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Fresh Energy's 2013 Power Breakfast | Erin Stojan Ruccolo, Solar Means Business in Minnesota
Fresh Energy's 2013 Power Breakfast | Erin Stojan Ruccolo, Solar Means Business in Minnesota
Fresh Energy's 2013 Power Breakfast | Erin Stojan Ruccolo, Solar Means Business in Minnesota
Fresh Energy's 2013 Power Breakfast | Erin Stojan Ruccolo, Solar Means Business in Minnesota
Fresh Energy's 2013 Power Breakfast | Erin Stojan Ruccolo, Solar Means Business in Minnesota
Fresh Energy's 2013 Power Breakfast | Erin Stojan Ruccolo, Solar Means Business in Minnesota
Fresh Energy's 2013 Power Breakfast | Erin Stojan Ruccolo, Solar Means Business in Minnesota
Fresh Energy's 2013 Power Breakfast | Erin Stojan Ruccolo, Solar Means Business in Minnesota
Fresh Energy's 2013 Power Breakfast | Erin Stojan Ruccolo, Solar Means Business in Minnesota
Fresh Energy's 2013 Power Breakfast | Erin Stojan Ruccolo, Solar Means Business in Minnesota
Fresh Energy's 2013 Power Breakfast | Erin Stojan Ruccolo, Solar Means Business in Minnesota
Fresh Energy's 2013 Power Breakfast | Erin Stojan Ruccolo, Solar Means Business in Minnesota
Fresh Energy's 2013 Power Breakfast | Erin Stojan Ruccolo, Solar Means Business in Minnesota
Fresh Energy's 2013 Power Breakfast | Erin Stojan Ruccolo, Solar Means Business in Minnesota
Fresh Energy's 2013 Power Breakfast | Erin Stojan Ruccolo, Solar Means Business in Minnesota
Fresh Energy's 2013 Power Breakfast | Erin Stojan Ruccolo, Solar Means Business in Minnesota
Fresh Energy's 2013 Power Breakfast | Erin Stojan Ruccolo, Solar Means Business in Minnesota
Fresh Energy's 2013 Power Breakfast | Erin Stojan Ruccolo, Solar Means Business in Minnesota
Fresh Energy's 2013 Power Breakfast | Erin Stojan Ruccolo, Solar Means Business in Minnesota
Fresh Energy's 2013 Power Breakfast | Erin Stojan Ruccolo, Solar Means Business in Minnesota
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Fresh Energy's 2013 Power Breakfast | Erin Stojan Ruccolo, Solar Means Business in Minnesota

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The first event of a three-part Solar Opportunities Series, Fresh Energy’s annual Power Breakfast outlined new and exciting solar opportunities for business and property owners. Learn more at …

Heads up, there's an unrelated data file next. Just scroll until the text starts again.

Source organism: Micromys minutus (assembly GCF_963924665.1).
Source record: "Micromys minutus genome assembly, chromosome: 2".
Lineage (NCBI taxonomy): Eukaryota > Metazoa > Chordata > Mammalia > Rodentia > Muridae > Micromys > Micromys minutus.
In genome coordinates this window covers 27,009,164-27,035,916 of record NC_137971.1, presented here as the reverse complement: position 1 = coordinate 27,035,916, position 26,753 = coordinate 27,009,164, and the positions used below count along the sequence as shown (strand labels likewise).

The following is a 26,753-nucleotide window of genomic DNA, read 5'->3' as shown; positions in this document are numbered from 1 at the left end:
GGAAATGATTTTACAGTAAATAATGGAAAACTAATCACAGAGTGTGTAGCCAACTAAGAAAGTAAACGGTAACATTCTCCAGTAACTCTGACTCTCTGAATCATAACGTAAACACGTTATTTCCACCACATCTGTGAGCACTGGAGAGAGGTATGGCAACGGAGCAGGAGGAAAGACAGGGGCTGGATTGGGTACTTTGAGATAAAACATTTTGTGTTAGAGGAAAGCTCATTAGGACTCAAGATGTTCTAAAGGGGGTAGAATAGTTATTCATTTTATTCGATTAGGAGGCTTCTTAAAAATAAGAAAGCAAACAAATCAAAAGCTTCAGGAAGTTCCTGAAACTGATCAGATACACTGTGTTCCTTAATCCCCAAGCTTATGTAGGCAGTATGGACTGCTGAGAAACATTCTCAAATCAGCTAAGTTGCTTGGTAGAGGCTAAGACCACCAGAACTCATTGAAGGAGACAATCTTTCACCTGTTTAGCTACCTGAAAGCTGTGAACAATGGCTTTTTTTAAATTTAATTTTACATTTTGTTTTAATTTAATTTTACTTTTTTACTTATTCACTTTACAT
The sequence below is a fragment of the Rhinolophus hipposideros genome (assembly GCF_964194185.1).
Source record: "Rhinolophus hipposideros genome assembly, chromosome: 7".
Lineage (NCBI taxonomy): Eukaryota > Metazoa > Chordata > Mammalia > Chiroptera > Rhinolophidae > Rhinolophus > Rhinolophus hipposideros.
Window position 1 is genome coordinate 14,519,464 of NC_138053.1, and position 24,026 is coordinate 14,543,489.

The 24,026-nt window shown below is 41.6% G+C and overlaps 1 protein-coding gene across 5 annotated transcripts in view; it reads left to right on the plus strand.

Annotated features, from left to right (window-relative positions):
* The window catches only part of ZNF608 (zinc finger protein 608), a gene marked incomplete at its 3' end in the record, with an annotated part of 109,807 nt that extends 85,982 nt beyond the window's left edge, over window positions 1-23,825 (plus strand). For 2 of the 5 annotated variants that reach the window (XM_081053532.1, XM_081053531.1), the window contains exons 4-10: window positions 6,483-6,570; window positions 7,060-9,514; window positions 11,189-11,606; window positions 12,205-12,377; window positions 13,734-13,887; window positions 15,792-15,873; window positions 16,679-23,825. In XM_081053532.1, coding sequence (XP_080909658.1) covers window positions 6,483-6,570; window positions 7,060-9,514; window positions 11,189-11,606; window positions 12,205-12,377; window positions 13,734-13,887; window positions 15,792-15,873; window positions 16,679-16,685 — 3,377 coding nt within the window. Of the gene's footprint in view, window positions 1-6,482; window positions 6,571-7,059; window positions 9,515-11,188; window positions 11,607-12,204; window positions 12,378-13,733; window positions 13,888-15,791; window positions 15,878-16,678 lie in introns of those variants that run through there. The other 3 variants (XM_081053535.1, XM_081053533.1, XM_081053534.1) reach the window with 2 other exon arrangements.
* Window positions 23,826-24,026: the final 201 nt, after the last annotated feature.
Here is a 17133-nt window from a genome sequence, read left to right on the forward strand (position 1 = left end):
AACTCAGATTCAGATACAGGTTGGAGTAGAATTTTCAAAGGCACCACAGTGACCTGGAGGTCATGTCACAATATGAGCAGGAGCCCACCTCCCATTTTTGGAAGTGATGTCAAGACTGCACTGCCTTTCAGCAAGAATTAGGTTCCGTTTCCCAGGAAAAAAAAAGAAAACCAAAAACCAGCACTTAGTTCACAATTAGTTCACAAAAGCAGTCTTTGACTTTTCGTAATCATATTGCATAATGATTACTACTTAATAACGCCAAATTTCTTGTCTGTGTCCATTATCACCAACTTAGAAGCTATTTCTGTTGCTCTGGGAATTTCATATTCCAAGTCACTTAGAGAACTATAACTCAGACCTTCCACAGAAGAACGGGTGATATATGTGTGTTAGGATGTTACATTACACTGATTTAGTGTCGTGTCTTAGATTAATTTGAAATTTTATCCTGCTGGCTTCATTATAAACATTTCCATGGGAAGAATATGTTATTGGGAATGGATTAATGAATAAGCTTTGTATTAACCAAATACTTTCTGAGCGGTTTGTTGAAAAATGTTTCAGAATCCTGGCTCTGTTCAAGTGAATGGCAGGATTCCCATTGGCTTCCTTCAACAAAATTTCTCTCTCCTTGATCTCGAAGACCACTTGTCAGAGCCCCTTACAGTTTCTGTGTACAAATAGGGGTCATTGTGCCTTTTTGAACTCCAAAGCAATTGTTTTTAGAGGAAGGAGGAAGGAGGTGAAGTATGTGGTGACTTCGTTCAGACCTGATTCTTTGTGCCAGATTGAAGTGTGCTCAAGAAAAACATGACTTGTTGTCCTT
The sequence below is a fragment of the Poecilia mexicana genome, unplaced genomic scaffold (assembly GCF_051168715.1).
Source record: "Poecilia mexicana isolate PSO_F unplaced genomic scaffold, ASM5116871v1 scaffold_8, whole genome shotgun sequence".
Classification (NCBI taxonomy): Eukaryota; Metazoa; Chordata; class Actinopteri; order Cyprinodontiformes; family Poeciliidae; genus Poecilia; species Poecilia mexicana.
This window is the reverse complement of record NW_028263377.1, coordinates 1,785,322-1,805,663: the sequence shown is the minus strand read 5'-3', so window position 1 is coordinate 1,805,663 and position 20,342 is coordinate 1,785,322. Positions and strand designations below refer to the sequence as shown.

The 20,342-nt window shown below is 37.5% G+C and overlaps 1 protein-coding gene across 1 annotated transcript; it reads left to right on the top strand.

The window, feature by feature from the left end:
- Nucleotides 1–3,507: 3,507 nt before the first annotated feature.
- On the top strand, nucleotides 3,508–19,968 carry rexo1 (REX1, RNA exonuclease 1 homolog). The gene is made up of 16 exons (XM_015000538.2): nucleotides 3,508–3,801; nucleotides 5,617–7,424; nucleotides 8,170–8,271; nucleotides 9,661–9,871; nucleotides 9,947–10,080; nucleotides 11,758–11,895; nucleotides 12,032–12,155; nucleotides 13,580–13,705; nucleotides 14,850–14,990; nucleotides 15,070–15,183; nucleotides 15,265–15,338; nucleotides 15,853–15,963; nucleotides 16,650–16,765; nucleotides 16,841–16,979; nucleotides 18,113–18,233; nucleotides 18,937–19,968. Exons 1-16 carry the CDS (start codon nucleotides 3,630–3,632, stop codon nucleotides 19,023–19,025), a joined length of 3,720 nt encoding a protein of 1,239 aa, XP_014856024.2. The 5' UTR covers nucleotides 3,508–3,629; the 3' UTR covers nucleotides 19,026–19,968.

The first event of a three-part Solar Opportunities Series, Fresh Energy’s annual Power Breakfast outlined new and exciting solar opportunities for business and property owners. Learn more at fresh-energy.org/solarseries.

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  • Minnesota’s solar resource is huge. So huge that NREL estimates: Current solar technology, if deployed broadly, could supply Minnesota with 150 times its current electricity needs – albeit mostly just during the day. Solar is also massively distributed. Indeed, the solar resource drives agriculture and forestry production all across the state.NREL’s solar PV “technical potential” is an estimate of the potential long-term market size for PV and assumes the existence of economic and policy conditions that support solar development. The NREL estimation methodology accounts for shading, orientation, and other relevant factors.NREL estimates the technical potential of solar power on Minnesota rooftops at 12,000 megawatts (nameplate capacity). 4 NREL further estimates that this capacity could produce on the order of 14,322 gigawatt-hours of daytime electricity annually. 5 For context, that would be equivalent to roughly 21 percent of total statewide electricity use in 2011. 6 NREL also estimates a technical potential for ground mounted “utility-scale” solar PV in Minnesota: 6,530,000 megawatts of nameplate capacity, and 10,826,184 gigawatt-hours of daytime electricity per year. 7 That potential is equivalent to 150 times the state’s current electricity demand, making solar PV Minnesota’s largest single energy resource according to NREL’s findings. As with other types of energy, having a large total resource and technical potential does not guarantee the full development of that potential. But the large size of the solar reserve demonstrates that under favorable policy and investment decisions, solar power has the potential to become a substantial component of Minnesota’s future energy portfolio.
  • Minnesota’s solar resource is huge. So huge that NREL estimates: Current solar technology, if deployed broadly, could supply Minnesota with 150 times its current electricity needs – albeit mostly just during the day. Solar is also massively distributed. Indeed, the solar resource drives agriculture and forestry production all across the state.NREL’s solar PV “technical potential” is an estimate of the potential long-term market size for PV and assumes the existence of economic and policy conditions that support solar development. The NREL estimation methodology accounts for shading, orientation, and other relevant factors.NREL estimates the technical potential of solar power on Minnesota rooftops at 12,000 megawatts (nameplate capacity). 4 NREL further estimates that this capacity could produce on the order of 14,322 gigawatt-hours of daytime electricity annually. 5 For context, that would be equivalent to roughly 21 percent of total statewide electricity use in 2011. 6 NREL also estimates a technical potential for ground mounted “utility-scale” solar PV in Minnesota: 6,530,000 megawatts of nameplate capacity, and 10,826,184 gigawatt-hours of daytime electricity per year. 7 That potential is equivalent to 150 times the state’s current electricity demand, making solar PV Minnesota’s largest single energy resource according to NREL’s findings. As with other types of energy, having a large total resource and technical potential does not guarantee the full development of that potential. But the large size of the solar reserve demonstrates that under favorable policy and investment decisions, solar power has the potential to become a substantial component of Minnesota’s future energy portfolio.